“Feel” and “Timing”


     Trainers who have feel and timing are often apparently successful with no visible hard effort at training. Trainers who don’t have those elements experience frustrations no matter how much they follow directions. So can  you develop feel and timing? Or are those virtues that you either have or have not?


     First, what are they? 


    Timing is easier to define, but still not exactly black and white. If you have good timing it means that you are ready and able to deliver information or take action immediately so your intentions are clear and are correctly associated with the relevant behavior by the dog. It’s not quite the same as athletic timing like you’d need to run hurdles or do gymnastics without hurting yourself, although physical coordination can enhance timing of physical actions in the course of your efforts. But you don’t have to be an Olympian to develop good timing for dog training. Just as an example of good and bad timing, consider teaching the dog a sit. If the dog sits on command, and you say “Yes!” at the instant the bottom firmly hits the ground, the marker has been given with good timing. If you say it before the bottom hits, the timing is early. If your dog bounces up out of the sit when you say the marker and you give him the treat anyway when he’s standing or moving because he did the sit earlier, your reward delivery is badly timed for the sit because it rewards the action of standing up. Yes, even if your marker was correctly timed, the delivery of the real reward will eventually outweigh the value of the marker. Yes it will. Dogs don’t read theory. We need to read it, but we need to observe our dogs more.


   That leads us to “feel”.  Feel is about being able to observe your dog and appreciate his emotional state and information processing habits from an objective point of view so you will be able to predict and prevent problems, or predict and be ready to react effectively to those that are not preventable. It’s not magic. It’s knowledge based on past experience. The more dogs in your history, the fewer surprises each new one is likely to hand you in the course of basic training; but even if you’re dealing with your very first dog, you should not be surprised by the same issue more than…well, I’d like to say once, but I’ll be gentle and say twice. If you have a dog with a history of going ballistic when the doorbell rings, you don’t need to be clairvoyant to know it’s going to happen again. If you have a feel for the limitations of your dog’s self control skills, then you should be able to decide how to set  up for success in the future. In this example, your feel for your dog would determine whether simply having a few cookies near the door is enough to work on your sit stay or cookie toss away from the door, or whether you will need to have a slip leash and a squirt bottle or a rattle can near the door as well as the cookies to deal with both the best and the worst case scenarios.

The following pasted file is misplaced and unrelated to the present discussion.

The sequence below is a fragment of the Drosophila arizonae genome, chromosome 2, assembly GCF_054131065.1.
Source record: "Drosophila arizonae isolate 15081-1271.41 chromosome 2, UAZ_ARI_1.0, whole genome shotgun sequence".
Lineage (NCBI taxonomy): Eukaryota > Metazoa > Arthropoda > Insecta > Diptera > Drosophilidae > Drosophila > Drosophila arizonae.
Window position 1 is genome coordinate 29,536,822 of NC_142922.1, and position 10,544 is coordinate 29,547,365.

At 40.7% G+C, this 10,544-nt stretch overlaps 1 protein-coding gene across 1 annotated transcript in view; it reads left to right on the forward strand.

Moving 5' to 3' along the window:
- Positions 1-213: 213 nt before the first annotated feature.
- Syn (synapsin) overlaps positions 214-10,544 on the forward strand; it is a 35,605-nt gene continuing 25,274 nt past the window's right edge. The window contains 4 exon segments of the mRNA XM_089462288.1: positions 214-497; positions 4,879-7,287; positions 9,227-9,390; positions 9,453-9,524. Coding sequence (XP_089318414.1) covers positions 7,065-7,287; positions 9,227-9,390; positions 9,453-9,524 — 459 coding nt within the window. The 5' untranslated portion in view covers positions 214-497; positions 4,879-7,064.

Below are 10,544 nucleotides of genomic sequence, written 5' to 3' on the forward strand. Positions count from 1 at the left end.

Part of feel is accepting a dog for all of his actual dogginess, and not allowing yourself to be hampered by your hopes. Dogs are predators, opportunists, and jealous possessive little beasts. They can be taught more pleasant behaviors on command, but they are what they are, and your efforts will be more effective if you work with that awareness rather than try to ignore it and hope for magic to happen. It’s actually normal for any dog to at least alarm bark when he sees a single dog or person suddenly come into view, even if it turns out that the “invader” is one of your dog’s best friends in the world. But are you ready to redirect, correct if needed, and then also praise and eventually reward your dog for ceasing the barking and showing better self control? If you’re not ready, why are you out there where the bad stuff could happen?